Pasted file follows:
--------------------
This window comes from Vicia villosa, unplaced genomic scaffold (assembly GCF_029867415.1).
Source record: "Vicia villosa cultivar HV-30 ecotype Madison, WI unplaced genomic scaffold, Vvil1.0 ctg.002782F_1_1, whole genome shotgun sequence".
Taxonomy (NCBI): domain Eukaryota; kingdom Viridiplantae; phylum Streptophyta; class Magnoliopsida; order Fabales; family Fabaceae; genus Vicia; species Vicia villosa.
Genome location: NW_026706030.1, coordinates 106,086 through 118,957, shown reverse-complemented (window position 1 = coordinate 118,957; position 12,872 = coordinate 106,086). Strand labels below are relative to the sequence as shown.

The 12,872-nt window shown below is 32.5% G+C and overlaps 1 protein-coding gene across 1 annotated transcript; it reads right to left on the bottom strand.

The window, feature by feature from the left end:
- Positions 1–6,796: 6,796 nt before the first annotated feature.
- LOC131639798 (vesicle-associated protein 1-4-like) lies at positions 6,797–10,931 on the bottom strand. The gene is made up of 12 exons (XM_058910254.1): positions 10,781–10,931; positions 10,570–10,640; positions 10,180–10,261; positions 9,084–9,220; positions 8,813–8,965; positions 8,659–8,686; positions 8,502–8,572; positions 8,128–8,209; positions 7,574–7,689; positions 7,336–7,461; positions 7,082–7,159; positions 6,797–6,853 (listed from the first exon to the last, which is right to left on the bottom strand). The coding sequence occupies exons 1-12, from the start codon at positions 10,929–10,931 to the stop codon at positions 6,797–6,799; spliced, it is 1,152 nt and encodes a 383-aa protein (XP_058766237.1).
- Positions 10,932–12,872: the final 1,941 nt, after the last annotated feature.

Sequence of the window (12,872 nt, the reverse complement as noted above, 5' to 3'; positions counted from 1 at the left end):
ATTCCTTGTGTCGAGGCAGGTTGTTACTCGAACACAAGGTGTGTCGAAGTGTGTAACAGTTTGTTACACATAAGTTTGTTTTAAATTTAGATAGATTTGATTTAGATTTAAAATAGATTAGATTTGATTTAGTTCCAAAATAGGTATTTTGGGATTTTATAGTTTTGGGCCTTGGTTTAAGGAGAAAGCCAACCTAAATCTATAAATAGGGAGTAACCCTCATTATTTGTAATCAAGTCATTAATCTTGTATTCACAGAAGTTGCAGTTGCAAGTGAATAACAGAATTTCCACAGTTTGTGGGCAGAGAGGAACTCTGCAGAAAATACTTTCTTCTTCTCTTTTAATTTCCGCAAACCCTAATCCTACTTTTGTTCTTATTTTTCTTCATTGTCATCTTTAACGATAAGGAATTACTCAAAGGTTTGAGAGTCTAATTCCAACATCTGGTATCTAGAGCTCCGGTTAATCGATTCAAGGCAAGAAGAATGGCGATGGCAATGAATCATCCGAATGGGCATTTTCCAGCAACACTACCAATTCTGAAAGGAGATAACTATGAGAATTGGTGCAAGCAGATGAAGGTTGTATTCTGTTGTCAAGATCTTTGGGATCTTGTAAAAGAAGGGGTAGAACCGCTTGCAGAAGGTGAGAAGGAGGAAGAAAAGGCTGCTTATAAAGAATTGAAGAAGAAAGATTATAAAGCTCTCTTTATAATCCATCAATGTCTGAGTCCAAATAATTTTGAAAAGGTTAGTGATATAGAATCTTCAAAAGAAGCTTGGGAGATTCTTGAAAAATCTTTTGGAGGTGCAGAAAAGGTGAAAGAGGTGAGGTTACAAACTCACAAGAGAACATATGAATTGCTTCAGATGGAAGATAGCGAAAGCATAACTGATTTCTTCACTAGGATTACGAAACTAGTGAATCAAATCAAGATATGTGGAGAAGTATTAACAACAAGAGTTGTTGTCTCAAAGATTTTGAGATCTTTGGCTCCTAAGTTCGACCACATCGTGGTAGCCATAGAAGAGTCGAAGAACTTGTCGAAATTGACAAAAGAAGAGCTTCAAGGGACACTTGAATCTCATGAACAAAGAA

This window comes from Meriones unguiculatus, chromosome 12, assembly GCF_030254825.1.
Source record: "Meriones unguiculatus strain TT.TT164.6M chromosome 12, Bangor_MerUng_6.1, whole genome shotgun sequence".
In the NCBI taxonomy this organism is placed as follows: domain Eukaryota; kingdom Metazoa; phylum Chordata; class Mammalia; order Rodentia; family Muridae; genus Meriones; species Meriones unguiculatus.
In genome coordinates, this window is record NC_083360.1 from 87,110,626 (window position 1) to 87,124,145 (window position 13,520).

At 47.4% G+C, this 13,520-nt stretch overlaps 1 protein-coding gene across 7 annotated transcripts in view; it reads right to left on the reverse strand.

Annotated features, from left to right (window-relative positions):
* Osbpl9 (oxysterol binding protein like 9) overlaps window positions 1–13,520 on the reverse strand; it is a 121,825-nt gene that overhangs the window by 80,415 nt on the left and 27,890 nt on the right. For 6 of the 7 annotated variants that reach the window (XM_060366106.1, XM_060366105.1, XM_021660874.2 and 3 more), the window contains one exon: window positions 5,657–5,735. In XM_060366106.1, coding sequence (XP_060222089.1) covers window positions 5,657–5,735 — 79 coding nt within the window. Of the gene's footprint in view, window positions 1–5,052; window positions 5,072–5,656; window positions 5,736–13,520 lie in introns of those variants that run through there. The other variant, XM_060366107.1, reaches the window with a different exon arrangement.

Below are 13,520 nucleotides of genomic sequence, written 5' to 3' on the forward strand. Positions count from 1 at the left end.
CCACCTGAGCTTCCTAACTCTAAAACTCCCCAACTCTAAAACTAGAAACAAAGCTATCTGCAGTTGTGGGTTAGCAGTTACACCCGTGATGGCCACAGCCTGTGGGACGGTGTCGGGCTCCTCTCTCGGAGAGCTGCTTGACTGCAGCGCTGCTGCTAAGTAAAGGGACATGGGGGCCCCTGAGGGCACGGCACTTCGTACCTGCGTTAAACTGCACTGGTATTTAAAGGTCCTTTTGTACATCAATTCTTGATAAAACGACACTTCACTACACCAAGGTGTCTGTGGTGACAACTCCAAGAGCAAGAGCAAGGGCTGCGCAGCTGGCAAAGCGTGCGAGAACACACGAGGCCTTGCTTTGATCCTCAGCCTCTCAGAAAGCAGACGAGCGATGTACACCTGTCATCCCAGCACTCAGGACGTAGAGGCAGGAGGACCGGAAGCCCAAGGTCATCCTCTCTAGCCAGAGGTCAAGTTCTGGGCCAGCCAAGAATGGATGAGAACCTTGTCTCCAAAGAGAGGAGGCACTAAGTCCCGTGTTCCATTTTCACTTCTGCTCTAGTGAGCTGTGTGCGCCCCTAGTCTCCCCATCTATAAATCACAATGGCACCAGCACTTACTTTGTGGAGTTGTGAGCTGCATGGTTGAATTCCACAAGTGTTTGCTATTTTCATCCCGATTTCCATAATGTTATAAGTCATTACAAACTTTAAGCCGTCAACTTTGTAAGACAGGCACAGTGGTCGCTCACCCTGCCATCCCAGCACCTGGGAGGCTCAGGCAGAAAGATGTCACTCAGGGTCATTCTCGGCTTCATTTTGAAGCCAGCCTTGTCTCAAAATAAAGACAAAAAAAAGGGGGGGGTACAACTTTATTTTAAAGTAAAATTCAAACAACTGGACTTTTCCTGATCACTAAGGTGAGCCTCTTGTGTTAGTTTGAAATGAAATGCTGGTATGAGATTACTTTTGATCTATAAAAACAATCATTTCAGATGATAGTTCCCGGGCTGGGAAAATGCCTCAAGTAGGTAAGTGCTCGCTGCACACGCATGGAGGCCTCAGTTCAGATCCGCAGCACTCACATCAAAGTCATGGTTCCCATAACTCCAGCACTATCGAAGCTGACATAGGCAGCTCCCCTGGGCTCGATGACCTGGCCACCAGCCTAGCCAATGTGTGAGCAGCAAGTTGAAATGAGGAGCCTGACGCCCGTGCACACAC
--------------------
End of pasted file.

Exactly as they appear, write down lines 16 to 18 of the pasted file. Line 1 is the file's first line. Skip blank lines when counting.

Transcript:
At 47.4% G+C, this 13,520-nt stretch overlaps 1 protein-coding gene across 7 annotated transcripts in view; it reads right to left on the reverse strand.

Annotated features, from left to right (window-relative positions):
* Osbpl9 (oxysterol binding protein like 9) overlaps window positions 1–13,520 on the reverse strand; it is a 121,825-nt gene that overhangs the window by 80,415 nt on the left and 27,890 nt on the right. For 6 of the 7 annotated variants that reach the window (XM_060366106.1, XM_060366105.1, XM_021660874.2 and 3 more), the window contains one exon: window positions 5,657–5,735. In XM_060366106.1, coding sequence (XP_060222089.1) covers window positions 5,657–5,735 — 79 coding nt within the window. Of the gene's footprint in view, window positions 1–5,052; window positions 5,072–5,656; window positions 5,736–13,520 lie in introns of those variants that run through there. The other variant, XM_060366107.1, reaches the window with a different exon arrangement.